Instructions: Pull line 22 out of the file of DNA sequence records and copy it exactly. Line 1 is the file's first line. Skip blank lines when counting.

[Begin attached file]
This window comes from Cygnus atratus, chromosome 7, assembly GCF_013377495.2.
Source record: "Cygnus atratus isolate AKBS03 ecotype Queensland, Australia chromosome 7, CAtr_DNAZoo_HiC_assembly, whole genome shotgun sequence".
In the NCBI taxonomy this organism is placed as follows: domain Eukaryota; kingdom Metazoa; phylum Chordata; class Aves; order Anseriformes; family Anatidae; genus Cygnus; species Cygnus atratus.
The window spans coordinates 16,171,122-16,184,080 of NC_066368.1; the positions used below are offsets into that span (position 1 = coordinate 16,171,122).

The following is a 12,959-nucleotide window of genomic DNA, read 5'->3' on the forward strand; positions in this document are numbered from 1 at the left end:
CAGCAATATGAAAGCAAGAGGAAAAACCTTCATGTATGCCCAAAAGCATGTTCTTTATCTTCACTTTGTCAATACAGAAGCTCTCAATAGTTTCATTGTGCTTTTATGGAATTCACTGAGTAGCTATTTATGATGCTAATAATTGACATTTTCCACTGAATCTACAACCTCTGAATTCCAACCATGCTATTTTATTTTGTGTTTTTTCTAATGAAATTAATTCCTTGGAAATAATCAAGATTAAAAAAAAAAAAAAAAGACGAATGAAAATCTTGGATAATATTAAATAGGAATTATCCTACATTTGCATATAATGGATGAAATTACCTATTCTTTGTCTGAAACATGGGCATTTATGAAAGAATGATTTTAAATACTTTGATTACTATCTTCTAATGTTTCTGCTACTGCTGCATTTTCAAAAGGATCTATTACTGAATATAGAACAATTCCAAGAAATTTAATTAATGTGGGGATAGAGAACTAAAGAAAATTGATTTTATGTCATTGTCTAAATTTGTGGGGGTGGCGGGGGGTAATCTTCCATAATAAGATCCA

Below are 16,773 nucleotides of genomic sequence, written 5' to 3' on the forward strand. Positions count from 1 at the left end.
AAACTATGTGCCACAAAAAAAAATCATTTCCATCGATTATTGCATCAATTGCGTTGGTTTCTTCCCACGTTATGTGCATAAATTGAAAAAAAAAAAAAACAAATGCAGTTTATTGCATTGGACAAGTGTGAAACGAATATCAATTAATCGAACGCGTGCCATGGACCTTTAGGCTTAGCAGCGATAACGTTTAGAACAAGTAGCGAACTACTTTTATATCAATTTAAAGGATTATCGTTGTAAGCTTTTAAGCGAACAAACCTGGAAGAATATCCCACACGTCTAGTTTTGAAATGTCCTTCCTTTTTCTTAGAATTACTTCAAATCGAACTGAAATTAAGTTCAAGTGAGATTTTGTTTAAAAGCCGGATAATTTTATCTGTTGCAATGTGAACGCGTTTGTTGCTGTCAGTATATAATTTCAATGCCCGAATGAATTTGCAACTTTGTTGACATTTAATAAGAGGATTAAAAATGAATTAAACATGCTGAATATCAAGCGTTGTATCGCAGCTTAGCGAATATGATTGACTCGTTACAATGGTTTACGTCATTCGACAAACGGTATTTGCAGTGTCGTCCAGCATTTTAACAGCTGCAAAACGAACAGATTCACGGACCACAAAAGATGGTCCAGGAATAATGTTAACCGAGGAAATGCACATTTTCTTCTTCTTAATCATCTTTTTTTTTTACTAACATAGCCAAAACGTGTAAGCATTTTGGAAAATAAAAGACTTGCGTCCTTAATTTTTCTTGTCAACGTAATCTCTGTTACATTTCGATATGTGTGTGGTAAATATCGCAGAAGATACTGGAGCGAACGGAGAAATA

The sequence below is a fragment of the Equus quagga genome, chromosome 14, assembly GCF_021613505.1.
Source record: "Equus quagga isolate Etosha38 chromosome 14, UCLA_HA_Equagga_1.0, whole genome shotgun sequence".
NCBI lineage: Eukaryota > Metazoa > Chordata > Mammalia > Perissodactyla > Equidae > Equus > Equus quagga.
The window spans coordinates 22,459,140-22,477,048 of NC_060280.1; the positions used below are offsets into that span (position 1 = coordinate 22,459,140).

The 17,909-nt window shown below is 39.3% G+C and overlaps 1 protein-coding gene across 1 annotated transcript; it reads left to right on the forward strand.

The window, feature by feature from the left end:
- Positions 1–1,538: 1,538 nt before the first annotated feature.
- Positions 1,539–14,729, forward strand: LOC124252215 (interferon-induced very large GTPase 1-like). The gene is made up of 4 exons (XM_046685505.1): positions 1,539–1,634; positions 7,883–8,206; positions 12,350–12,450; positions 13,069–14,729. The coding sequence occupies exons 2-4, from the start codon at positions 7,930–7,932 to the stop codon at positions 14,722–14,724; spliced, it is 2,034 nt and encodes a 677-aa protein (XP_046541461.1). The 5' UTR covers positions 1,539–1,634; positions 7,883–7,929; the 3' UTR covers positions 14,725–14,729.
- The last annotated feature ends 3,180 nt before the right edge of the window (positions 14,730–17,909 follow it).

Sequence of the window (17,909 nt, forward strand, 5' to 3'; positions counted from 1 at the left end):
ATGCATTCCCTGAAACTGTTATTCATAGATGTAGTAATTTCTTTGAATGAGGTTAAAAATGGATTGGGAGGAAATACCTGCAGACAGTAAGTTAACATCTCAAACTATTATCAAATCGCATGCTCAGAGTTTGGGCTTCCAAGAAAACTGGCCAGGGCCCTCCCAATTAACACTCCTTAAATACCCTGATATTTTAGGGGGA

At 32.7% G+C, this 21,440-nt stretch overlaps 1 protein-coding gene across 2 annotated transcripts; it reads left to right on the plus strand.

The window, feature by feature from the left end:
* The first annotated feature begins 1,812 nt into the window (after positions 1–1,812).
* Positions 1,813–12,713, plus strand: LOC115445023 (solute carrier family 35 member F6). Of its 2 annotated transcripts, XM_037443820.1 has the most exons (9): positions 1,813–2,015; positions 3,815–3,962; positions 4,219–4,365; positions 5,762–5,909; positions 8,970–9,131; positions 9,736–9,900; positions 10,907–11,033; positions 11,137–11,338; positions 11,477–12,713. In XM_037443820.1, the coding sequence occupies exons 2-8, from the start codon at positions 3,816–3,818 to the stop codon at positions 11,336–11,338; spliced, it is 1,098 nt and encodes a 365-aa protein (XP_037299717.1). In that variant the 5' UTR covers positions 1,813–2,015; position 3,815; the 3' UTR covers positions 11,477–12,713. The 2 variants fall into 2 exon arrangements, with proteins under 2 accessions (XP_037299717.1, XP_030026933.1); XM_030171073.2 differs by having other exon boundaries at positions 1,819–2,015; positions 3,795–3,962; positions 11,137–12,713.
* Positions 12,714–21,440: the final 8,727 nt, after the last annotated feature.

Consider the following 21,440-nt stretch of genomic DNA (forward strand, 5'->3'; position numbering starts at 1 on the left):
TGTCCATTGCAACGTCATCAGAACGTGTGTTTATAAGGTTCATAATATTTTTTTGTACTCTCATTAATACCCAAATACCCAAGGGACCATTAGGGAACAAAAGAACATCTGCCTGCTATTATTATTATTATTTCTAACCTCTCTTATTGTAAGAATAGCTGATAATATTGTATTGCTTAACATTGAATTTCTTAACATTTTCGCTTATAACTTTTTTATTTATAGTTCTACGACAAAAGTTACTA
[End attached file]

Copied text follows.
* The first annotated feature begins 1,812 nt into the window (after positions 1–1,812).